The port ecosystem is complex. There’s not one person or one department that an entrepreneur can turn to. It’s real simple – build relationships with anyone and everyone that is part of the broader port community. And remember, if you know one port, you only know one port.
Cleaner, greener, more efficient. That was the basis for the screening criteria we used at a port technology business incubator where I once worked. True enough. Ports worldwide are always looking for innovations that fit this description. But opportunities for entrepreneurs are vast within the port ecosystem, and startups wanting to do business "at the port" must look beyond their preconceived notions.
So how do you determine whether your solution is applicable in a port environment?
Follow the Money
Grants, pilot programs, hackathons, accelerators … look for any programs, events and activities that ports are funding or sponsoring that can inform you of their particular priorities. Follow the sources of funds.
- For example, the Ports of Long Beach and Los Angeles jointly manage the Technology Advancement Program (TAP) to fund development and demonstration of emission-reduction technologies in support of the Ports’ Clean Air Action Plan.
- The Port of Rotterdam helps fund PortXL, an accelerator program that focuses on energy, transport and logistics, chemicals and refinery, and maritime solutions.
- Ports around the globe are supporting industry innovation through ocean and maritime cluster initiatives and innovation centers like AltaSea in Los Angeles and The Centre for Ocean Ventures & Entrepreneurship (COVE) in Halifax, Nova Scotia.
- And Georgia Ports Authority is a long-time sponsor of Ocean Exchange, a program that awards entrepreneurs with sustainable shipping and ocean solutions.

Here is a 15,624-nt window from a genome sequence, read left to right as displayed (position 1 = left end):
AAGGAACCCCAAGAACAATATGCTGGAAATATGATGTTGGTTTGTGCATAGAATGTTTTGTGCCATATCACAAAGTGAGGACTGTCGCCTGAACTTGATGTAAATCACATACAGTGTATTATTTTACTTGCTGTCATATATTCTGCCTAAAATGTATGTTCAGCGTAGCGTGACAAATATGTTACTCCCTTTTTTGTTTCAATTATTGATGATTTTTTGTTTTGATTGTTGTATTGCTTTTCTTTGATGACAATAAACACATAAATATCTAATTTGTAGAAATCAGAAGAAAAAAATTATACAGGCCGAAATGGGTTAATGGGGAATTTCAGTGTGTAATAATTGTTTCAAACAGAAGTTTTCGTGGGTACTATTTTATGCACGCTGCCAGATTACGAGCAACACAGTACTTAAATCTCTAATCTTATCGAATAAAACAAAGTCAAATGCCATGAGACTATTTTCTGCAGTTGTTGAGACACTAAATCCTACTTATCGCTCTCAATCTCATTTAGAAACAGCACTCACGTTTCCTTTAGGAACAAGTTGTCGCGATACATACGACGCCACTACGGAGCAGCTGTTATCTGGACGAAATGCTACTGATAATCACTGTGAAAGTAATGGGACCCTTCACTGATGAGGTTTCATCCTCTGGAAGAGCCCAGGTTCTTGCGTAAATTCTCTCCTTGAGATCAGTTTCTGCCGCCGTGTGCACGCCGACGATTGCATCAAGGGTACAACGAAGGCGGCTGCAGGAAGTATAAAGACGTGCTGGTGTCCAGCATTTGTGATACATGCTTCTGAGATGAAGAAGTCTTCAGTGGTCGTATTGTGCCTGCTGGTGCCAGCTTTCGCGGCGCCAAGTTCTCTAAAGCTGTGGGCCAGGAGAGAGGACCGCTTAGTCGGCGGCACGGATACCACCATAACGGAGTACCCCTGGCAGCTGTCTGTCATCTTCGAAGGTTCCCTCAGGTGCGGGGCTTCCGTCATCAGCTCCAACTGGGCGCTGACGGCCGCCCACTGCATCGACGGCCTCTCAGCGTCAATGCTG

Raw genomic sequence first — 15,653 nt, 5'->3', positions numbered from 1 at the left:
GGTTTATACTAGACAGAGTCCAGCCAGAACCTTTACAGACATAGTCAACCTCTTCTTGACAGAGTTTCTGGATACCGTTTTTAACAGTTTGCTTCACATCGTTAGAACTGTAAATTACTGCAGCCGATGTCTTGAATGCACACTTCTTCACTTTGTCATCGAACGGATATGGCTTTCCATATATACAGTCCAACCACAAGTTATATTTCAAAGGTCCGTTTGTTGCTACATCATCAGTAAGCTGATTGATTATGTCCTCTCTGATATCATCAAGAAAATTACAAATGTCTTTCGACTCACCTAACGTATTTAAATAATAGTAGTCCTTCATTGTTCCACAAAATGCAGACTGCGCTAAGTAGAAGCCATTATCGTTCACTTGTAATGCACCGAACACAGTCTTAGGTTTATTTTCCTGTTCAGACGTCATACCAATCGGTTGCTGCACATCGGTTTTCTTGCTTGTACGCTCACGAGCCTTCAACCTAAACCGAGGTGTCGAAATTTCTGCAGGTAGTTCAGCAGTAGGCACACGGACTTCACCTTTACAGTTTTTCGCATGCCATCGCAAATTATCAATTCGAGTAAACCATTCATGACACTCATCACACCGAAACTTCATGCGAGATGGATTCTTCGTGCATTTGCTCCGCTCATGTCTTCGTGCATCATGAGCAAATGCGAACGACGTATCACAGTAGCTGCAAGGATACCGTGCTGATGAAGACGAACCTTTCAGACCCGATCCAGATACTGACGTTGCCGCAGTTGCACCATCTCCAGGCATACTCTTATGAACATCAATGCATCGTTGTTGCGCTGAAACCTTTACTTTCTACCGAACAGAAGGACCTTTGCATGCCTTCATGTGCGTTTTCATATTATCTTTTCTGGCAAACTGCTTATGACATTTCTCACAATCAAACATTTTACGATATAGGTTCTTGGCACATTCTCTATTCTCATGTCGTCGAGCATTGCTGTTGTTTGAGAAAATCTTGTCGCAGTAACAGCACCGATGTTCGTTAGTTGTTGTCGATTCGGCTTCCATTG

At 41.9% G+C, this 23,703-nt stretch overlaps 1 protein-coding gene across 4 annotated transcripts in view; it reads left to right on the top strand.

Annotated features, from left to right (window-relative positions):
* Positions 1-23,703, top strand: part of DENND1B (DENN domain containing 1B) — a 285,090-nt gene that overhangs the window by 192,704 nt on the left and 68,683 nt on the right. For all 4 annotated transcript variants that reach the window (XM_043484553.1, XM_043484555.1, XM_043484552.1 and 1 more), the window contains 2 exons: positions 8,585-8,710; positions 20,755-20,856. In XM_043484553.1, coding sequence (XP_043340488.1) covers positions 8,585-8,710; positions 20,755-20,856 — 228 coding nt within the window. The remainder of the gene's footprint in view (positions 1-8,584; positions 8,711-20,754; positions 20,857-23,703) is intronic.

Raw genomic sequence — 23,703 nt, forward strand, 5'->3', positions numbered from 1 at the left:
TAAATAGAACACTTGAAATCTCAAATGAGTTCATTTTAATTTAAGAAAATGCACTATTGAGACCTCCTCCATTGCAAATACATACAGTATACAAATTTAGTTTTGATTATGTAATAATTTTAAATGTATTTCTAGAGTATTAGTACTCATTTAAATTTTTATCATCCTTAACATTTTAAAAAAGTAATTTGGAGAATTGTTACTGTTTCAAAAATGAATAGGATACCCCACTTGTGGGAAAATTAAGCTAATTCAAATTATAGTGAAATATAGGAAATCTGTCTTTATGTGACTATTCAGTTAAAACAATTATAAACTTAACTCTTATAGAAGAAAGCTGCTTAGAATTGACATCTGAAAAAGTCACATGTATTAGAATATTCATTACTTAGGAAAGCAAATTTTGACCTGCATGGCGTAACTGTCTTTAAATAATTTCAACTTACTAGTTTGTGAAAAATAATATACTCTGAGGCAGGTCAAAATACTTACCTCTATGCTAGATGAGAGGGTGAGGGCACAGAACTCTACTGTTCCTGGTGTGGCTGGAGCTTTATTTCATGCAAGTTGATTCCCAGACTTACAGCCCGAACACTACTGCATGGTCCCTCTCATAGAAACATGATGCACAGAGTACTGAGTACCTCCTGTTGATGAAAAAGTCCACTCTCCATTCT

Stormwater filtration, ballast water treatment, air pollution reduction … whatever problems your technology solves, research federal, regional and local regulations, both current and upcoming, that identify opportunities for your solution to become the “best available control technology.” In the U.S., regulations vary greatly from state to state. Location matters. Focus your business development activities where regulation supports your efforts.
If you think your startup will be implemented at the heart of port operations just because it’s "the best new tech," think again. Ports, like any other business, are risk-averse. They’re much less likely to implement technology from a startup when it directly impacts day to day operations. And they’re less likely to test new technology if there is a reasonable solution being offered by a large corporation. At Braid Theory, we advise companies to look for opportunities on the periphery… rabbits and squirrels. Wearables and IoT solutions that improve workplace safety, air and water quality monitoring and analysis tools, and environmental remediation technology are just a few examples.
Look Beyond the Port Authority
Terminal operators, trucking companies, refineries, utility agencies, exporters, freight forwarders, construction companies, shipping companies, industrial real estate developers, warehousing and distribution companies… When it comes to potential customers in the port ecosystem, the list is nearly endless. Start with the customer discovery process. Ask questions.
Oh, by the way, partnerships and networks matter!
We constantly get inquiries from startups asking us to make introductions to "someone at the port." The port ecosystem is complex. There’s not one person or one department that an entrepreneur can turn to. It’s real simple – build relationships with anyone and everyone that is part of the broader port community. And remember, if you know one port, you only know one port.
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